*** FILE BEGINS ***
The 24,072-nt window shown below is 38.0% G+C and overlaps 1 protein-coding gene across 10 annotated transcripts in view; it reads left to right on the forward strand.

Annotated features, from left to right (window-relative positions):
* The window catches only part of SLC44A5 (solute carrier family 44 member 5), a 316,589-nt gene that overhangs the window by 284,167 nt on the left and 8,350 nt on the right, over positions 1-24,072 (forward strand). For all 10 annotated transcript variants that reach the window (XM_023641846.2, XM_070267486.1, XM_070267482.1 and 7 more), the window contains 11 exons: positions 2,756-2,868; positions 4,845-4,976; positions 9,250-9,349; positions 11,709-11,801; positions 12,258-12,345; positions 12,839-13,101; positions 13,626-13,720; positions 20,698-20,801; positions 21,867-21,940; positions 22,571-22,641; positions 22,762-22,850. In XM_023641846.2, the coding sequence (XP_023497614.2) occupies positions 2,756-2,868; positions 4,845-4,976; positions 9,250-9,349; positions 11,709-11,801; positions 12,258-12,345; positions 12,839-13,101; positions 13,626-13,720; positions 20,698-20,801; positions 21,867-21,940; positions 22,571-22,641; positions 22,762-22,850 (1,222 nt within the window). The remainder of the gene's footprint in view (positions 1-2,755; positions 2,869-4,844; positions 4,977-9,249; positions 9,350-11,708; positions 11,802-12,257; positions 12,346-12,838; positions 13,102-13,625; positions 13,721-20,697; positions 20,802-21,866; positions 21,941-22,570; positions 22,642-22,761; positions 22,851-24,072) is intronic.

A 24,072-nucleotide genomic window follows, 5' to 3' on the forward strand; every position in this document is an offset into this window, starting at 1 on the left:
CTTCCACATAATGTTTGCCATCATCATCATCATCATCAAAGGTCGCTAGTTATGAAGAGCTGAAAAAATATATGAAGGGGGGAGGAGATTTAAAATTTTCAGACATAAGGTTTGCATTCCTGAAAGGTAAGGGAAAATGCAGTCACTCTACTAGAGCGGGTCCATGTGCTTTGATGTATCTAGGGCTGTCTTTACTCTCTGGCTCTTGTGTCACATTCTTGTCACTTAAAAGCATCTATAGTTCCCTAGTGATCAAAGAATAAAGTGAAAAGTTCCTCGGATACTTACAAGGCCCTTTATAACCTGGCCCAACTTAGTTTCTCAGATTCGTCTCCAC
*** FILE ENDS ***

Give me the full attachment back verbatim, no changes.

The 24,072-nt window shown below is 38.0% G+C and overlaps 1 protein-coding gene across 10 annotated transcripts in view; it reads left to right on the forward strand.

Annotated features, from left to right (window-relative positions):
* The window catches only part of SLC44A5 (solute carrier family 44 member 5), a 316,589-nt gene that overhangs the window by 284,167 nt on the left and 8,350 nt on the right, over positions 1-24,072 (forward strand). For all 10 annotated transcript variants that reach the window (XM_023641846.2, XM_070267486.1, XM_070267482.1 and 7 more), the window contains 11 exons: positions 2,756-2,868; positions 4,845-4,976; positions 9,250-9,349; positions 11,709-11,801; positions 12,258-12,345; positions 12,839-13,101; positions 13,626-13,720; positions 20,698-20,801; positions 21,867-21,940; positions 22,571-22,641; positions 22,762-22,850. In XM_023641846.2, the coding sequence (XP_023497614.2) occupies positions 2,756-2,868; positions 4,845-4,976; positions 9,250-9,349; positions 11,709-11,801; positions 12,258-12,345; positions 12,839-13,101; positions 13,626-13,720; positions 20,698-20,801; positions 21,867-21,940; positions 22,571-22,641; positions 22,762-22,850 (1,222 nt within the window). The remainder of the gene's footprint in view (positions 1-2,755; positions 2,869-4,844; positions 4,977-9,249; positions 9,350-11,708; positions 11,802-12,257; positions 12,346-12,838; positions 13,102-13,625; positions 13,721-20,697; positions 20,802-21,866; positions 21,941-22,570; positions 22,642-22,761; positions 22,851-24,072) is intronic.

A 24,072-nucleotide genomic window follows, 5' to 3' on the forward strand; every position in this document is an offset into this window, starting at 1 on the left:
CTTCCACATAATGTTTGCCATCATCATCATCATCATCAAAGGTCGCTAGTTATGAAGAGCTGAAAAAATATATGAAGGGGGGAGGAGATTTAAAATTTTCAGACATAAGGTTTGCATTCCTGAAAGGTAAGGGAAAATGCAGTCACTCTACTAGAGCGGGTCCATGTGCTTTGATGTATCTAGGGCTGTCTTTACTCTCTGGCTCTTGTGTCACATTCTTGTCACTTAAAAGCATCTATAGTTCCCTAGTGATCAAAGAATAAAGTGAAAAGTTCCTCGGATACTTACAAGGCCCTTTATAACCTGGCCCAACTTAGTTTCTCAGATTCGTCTCCAC